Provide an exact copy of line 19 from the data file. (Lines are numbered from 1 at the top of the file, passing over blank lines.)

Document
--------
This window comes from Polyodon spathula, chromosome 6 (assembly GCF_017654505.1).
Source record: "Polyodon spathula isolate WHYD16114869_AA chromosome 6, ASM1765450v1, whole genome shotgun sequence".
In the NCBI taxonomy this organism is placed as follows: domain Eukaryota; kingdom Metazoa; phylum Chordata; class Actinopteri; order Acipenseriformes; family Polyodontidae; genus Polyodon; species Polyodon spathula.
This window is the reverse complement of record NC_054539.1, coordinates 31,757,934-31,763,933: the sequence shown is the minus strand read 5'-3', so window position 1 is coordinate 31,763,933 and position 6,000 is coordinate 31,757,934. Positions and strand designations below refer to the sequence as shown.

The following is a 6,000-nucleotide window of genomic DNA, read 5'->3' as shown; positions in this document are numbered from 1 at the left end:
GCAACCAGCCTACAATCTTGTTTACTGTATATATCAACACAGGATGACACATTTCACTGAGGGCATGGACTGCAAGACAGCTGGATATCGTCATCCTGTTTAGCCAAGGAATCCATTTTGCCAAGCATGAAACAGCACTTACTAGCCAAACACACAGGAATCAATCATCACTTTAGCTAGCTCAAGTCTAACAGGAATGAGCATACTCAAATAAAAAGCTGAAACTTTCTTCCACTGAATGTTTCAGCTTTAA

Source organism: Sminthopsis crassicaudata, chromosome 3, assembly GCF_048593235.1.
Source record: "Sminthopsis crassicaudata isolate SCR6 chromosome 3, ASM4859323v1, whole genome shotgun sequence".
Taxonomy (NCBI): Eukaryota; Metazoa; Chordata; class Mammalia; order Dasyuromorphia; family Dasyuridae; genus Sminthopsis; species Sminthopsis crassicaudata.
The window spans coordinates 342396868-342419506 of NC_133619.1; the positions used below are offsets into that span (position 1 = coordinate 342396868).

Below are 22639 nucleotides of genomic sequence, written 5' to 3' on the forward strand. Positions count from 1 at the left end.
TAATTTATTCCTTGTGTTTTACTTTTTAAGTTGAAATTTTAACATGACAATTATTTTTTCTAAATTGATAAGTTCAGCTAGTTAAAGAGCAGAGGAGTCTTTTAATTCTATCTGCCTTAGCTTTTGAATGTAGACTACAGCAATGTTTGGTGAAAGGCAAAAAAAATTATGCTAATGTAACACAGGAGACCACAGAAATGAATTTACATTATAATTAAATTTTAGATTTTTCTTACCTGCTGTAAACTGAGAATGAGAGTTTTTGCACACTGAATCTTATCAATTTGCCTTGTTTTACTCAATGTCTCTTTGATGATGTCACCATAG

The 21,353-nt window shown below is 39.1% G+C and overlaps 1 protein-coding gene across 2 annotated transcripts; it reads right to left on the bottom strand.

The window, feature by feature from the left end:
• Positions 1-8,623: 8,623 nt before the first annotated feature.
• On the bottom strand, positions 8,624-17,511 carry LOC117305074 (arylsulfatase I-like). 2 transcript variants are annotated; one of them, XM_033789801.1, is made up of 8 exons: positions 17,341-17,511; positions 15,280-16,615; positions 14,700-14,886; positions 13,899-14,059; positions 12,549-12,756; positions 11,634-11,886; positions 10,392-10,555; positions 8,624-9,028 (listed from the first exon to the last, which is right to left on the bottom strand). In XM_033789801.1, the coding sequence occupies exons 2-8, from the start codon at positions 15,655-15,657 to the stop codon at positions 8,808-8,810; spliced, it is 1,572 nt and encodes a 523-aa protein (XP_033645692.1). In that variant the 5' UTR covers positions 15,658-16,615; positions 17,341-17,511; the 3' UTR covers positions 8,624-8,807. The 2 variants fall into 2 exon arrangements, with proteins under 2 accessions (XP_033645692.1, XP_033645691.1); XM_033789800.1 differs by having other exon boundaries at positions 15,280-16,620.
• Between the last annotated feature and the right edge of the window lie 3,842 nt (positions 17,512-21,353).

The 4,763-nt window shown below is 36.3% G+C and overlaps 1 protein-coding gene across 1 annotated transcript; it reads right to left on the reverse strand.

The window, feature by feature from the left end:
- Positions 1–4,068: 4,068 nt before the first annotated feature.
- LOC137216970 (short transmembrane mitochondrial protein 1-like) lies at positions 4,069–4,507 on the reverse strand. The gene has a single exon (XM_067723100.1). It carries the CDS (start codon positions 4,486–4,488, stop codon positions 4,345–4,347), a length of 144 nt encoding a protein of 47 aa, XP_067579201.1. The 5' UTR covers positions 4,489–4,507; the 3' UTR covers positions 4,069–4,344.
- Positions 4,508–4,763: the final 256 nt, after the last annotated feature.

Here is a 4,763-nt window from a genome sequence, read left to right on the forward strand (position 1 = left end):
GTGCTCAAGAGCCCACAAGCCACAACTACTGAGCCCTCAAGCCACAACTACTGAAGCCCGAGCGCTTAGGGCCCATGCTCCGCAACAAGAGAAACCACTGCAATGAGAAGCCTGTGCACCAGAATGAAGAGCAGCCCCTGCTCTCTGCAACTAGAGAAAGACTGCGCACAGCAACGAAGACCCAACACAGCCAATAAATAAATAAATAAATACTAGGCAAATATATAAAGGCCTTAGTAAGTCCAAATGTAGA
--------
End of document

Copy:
The window, feature by feature from the left end: